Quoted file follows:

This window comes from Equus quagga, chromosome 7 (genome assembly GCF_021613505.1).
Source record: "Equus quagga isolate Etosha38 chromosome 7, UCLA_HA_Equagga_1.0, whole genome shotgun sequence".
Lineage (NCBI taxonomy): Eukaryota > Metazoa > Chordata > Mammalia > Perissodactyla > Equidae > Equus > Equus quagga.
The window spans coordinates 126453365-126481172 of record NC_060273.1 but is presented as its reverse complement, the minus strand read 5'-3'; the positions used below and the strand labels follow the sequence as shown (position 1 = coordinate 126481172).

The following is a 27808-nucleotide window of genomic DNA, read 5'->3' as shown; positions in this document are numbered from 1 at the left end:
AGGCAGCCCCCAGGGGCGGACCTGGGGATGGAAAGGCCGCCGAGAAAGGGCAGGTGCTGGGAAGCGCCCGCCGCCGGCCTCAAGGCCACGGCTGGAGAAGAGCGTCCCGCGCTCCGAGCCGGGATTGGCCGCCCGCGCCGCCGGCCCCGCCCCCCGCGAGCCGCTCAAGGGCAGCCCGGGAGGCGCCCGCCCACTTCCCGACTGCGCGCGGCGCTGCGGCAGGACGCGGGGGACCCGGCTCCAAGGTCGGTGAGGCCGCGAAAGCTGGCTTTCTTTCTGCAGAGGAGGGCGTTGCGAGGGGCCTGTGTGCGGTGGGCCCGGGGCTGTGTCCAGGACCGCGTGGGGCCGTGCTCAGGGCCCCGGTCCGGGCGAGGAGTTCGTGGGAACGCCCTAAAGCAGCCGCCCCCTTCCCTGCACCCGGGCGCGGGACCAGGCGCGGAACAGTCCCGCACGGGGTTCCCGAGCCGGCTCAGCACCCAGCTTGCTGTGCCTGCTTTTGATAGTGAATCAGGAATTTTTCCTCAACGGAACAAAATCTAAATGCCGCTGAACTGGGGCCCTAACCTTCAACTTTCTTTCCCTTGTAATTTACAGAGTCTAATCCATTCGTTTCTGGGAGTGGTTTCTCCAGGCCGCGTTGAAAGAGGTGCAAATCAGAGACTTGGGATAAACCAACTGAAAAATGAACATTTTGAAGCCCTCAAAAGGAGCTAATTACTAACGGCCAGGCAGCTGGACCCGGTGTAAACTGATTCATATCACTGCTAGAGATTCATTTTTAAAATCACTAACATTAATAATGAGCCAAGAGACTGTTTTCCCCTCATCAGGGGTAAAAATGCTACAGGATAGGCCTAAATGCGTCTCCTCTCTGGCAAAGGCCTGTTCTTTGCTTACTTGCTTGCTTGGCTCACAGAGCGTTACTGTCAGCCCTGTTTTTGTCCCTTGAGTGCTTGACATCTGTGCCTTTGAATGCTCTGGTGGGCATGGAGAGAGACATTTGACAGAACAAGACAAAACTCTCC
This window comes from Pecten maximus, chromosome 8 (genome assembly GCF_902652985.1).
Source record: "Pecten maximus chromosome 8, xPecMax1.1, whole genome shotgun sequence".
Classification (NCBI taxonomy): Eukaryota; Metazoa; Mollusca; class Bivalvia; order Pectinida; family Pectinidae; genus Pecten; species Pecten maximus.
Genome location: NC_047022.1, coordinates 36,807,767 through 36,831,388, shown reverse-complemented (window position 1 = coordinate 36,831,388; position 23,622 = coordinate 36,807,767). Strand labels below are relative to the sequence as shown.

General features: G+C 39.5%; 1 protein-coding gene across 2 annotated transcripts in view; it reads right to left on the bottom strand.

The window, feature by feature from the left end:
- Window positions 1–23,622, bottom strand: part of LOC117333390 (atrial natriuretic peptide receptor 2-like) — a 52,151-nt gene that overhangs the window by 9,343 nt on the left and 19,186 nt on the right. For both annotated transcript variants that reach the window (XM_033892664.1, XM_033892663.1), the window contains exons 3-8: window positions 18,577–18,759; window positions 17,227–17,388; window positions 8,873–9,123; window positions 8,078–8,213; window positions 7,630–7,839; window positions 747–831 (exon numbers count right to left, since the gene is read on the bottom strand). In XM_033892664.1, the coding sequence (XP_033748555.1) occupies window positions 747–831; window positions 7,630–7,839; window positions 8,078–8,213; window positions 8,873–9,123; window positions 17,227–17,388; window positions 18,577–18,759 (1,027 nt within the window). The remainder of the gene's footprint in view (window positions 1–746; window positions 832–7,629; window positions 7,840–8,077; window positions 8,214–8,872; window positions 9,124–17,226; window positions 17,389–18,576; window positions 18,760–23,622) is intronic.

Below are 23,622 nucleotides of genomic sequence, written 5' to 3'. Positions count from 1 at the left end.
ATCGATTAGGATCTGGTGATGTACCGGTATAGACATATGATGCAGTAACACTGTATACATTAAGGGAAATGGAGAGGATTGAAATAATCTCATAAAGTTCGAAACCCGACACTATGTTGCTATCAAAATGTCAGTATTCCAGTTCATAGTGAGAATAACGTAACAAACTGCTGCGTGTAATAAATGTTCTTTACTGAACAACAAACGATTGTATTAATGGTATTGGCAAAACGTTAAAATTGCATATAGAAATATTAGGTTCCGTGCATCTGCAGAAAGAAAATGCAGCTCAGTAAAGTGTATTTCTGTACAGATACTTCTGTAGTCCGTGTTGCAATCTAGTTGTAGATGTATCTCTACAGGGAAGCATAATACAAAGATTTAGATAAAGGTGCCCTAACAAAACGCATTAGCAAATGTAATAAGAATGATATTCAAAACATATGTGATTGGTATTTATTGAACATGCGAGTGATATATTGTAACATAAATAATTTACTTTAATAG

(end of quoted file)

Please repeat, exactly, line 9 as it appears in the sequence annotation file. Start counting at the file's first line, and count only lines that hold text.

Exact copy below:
Classification (NCBI taxonomy): Eukaryota; Metazoa; Mollusca; class Bivalvia; order Pectinida; family Pectinidae; genus Pecten; species Pecten maximus.